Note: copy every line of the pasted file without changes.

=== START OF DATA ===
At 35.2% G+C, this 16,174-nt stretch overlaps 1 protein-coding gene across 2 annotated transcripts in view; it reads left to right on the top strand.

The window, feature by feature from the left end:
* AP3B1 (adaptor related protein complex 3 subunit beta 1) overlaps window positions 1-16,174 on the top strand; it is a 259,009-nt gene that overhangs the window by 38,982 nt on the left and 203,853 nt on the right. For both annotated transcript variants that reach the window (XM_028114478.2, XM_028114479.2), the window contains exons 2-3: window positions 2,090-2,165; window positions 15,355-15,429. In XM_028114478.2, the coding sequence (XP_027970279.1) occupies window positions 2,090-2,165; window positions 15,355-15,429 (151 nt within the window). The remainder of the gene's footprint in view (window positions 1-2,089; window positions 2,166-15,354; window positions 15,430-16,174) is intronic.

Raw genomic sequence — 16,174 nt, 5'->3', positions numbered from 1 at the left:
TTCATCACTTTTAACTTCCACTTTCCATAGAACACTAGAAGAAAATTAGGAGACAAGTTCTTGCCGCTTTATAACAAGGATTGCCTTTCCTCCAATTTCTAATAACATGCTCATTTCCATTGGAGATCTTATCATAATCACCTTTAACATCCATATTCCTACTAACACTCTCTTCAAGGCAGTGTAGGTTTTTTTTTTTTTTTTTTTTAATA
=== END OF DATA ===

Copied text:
At 35.2% G+C, this 16,174-nt stretch overlaps 1 protein-coding gene across 2 annotated transcripts in view; it reads left to right on the top strand.

The window, feature by feature from the left end:
* AP3B1 (adaptor related protein complex 3 subunit beta 1) overlaps window positions 1-16,174 on the top strand; it is a 259,009-nt gene that overhangs the window by 38,982 nt on the left and 203,853 nt on the right. For both annotated transcript variants that reach the window (XM_028114478.2, XM_028114479.2), the window contains exons 2-3: window positions 2,090-2,165; window positions 15,355-15,429. In XM_028114478.2, the coding sequence (XP_027970279.1) occupies window positions 2,090-2,165; window positions 15,355-15,429 (151 nt within the window). The remainder of the gene's footprint in view (window positions 1-2,089; window positions 2,166-15,354; window positions 15,430-16,174) is intronic.

Raw genomic sequence — 16,174 nt, 5'->3', positions numbered from 1 at the left:
TTCATCACTTTTAACTTCCACTTTCCATAGAACACTAGAAGAAAATTAGGAGACAAGTTCTTGCCGCTTTATAACAAGGATTGCCTTTCCTCCAATTTCTAATAACATGCTCATTTCCATTGGAGATCTTATCATAATCACCTTTAACATCCATATTCCTACTAACACTCTCTTCAAGGCAGTGTAGGTTTTTTTTTTTTTTTTTTTTAATA